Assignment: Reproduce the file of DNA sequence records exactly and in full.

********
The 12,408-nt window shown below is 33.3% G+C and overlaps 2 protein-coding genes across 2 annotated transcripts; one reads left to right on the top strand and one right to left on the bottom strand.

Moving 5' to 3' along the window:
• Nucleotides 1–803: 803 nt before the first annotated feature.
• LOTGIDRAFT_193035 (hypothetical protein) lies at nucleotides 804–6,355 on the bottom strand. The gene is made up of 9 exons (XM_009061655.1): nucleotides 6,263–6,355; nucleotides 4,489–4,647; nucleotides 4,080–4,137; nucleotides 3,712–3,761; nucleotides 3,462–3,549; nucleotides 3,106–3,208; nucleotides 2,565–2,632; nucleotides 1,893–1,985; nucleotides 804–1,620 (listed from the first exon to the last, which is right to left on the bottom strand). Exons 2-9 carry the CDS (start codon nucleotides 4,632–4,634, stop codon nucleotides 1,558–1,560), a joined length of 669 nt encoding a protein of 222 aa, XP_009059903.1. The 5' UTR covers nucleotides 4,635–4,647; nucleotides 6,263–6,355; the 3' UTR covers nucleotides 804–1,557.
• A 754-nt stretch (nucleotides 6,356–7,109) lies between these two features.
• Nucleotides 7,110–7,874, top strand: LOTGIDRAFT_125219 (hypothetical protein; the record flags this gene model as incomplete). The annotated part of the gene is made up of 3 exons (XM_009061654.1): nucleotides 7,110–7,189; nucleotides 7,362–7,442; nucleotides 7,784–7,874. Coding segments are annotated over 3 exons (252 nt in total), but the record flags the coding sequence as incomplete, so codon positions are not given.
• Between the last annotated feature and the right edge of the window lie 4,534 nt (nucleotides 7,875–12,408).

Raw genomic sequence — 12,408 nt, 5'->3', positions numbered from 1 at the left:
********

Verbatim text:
The 12,408-nt window shown below is 33.3% G+C and overlaps 2 protein-coding genes across 2 annotated transcripts; one reads left to right on the top strand and one right to left on the bottom strand.

Moving 5' to 3' along the window:
• Nucleotides 1–803: 803 nt before the first annotated feature.
• LOTGIDRAFT_193035 (hypothetical protein) lies at nucleotides 804–6,355 on the bottom strand. The gene is made up of 9 exons (XM_009061655.1): nucleotides 6,263–6,355; nucleotides 4,489–4,647; nucleotides 4,080–4,137; nucleotides 3,712–3,761; nucleotides 3,462–3,549; nucleotides 3,106–3,208; nucleotides 2,565–2,632; nucleotides 1,893–1,985; nucleotides 804–1,620 (listed from the first exon to the last, which is right to left on the bottom strand). Exons 2-9 carry the CDS (start codon nucleotides 4,632–4,634, stop codon nucleotides 1,558–1,560), a joined length of 669 nt encoding a protein of 222 aa, XP_009059903.1. The 5' UTR covers nucleotides 4,635–4,647; nucleotides 6,263–6,355; the 3' UTR covers nucleotides 804–1,557.
• A 754-nt stretch (nucleotides 6,356–7,109) lies between these two features.
• Nucleotides 7,110–7,874, top strand: LOTGIDRAFT_125219 (hypothetical protein; the record flags this gene model as incomplete). The annotated part of the gene is made up of 3 exons (XM_009061654.1): nucleotides 7,110–7,189; nucleotides 7,362–7,442; nucleotides 7,784–7,874. Coding segments are annotated over 3 exons (252 nt in total), but the record flags the coding sequence as incomplete, so codon positions are not given.
• Between the last annotated feature and the right edge of the window lie 4,534 nt (nucleotides 7,875–12,408).

Raw genomic sequence — 12,408 nt, 5'->3', positions numbered from 1 at the left: